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After A Moment Of Clarity, Lloyd Redesigns Himself And His Story

He's back. 

Nestled in Downtown L.A.’s art district on a cloudy Tuesday afternoon, the 30-year-old singer is seated at a table inside Cafe Gratitude. While a vegan restaurant might be the last place you’d expect to see an R&B artist, Lloyd is on different wave these days. The New Orleans-born-Atlanta-bred crooner hasn't eaten meat in five years, along with cutting sugars and processed foods out of his diet. Food restrictions are a portion of Lloyd's overall transformation, that includes being "less reckless" in regards to women. In fact, he credits his 4-year-old and 1-year-old nieces with changing the way that he treats the opposite sex.

“I love my nieces, let that be the first thing I state on the record,” he tells VIBE over lunch. “My nieces made me reevaluate how everything represents them. Unfortunately, it takes some kind of a catalyst–even though we all have mamas and sisters and strong women to draw from–but my nieces made me care about what it means to love a woman."

Over the last several years, Lloyd has been on a self development journey, which involved taking a break from music. “I didn’t have to put out albums for a check,” he says. “[But] I had to do that when Katrina happened. I had to put out Street Love because I didn’t have a choice, my family was [displaced].”

For more than half of his life, music has been both a passion and a paycheck. Lloyd signed his first record deal at 10 years old, and put out his first project by age 13 as a member of the teen pop group N-Toon. Once the group dismantled, he hopped around different labels and eventually landed at Irv Gotti’s Murder Inc. Records where he released his 2004 debut album Southside. Thanks to the album's title track and single, "Hey Young Girl," buzz around the “curly headed black boy” was building, and it may have been too fast for him to keep up. “My life wasn’t mine anymore—which is a blessing, not a complaint,” he says of entering the music business early on. “But it took me away from people who I really needed at times, and who I felt really needed me.”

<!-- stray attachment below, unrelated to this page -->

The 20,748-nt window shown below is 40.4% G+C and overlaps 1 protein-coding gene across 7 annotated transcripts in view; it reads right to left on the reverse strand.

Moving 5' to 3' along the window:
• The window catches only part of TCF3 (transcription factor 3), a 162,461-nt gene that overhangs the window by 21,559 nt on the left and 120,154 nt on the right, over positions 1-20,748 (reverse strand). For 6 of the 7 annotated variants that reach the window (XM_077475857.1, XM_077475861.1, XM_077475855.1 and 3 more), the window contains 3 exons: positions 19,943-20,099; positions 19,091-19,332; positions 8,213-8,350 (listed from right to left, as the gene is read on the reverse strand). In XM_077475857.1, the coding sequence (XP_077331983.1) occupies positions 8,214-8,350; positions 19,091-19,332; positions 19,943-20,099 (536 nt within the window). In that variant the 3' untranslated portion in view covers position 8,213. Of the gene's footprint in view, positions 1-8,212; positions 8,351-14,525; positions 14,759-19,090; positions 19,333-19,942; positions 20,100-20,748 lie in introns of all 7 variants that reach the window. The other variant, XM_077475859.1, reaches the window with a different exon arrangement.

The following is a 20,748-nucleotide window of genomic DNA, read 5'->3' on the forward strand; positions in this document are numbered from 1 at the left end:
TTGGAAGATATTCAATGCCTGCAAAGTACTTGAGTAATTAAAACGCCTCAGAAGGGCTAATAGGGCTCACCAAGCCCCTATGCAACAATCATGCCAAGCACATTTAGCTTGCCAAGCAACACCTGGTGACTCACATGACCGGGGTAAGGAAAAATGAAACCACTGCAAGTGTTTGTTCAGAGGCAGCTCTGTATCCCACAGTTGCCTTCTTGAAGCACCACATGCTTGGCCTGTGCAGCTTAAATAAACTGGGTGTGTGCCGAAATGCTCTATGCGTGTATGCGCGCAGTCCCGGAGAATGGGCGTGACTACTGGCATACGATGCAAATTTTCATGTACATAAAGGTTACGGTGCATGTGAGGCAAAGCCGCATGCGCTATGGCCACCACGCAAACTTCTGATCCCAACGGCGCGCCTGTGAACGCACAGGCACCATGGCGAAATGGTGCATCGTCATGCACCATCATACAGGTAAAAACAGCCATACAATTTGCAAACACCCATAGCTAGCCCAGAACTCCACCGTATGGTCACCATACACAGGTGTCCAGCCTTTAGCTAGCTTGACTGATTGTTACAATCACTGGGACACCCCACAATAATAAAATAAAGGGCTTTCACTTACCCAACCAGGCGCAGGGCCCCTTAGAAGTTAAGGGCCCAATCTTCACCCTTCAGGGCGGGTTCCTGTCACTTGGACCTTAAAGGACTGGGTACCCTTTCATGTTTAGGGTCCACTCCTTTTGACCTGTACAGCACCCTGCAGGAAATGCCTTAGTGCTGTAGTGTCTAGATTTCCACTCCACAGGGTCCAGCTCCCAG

“I started to redesign myself.”

In 2007, Lloyd snagged his first Top 10 single with the Lil-Wayne assisted, “You.” The lead track from his Street Love LP landed at No. 9 on the Billboard Hot 100, and topped the Hot R&B/Hip-Hop Songs charts. Over the next two years, he would release Lessons in Love, sever ties with Murder Inc. and join Interscope Records. Before his 2011 album, King of Hearts, was released, Lloyd decided to chop off his hair and donate it to children with cancer. “It was supposed to be a reflection of ‘From this day forward, I’m going to rebuild, strip it all the way down to work on myself.' Cutting off a big part of me for someone else was the first step.”

The haircut triggered a transformation that made him move from Atlanta to Los Angeles. “I was focused on trying to not look to other people for validation,” he reveals. “To not point the finger anymore, to not require anything but accountability for my own actions. I started to redesign myself.”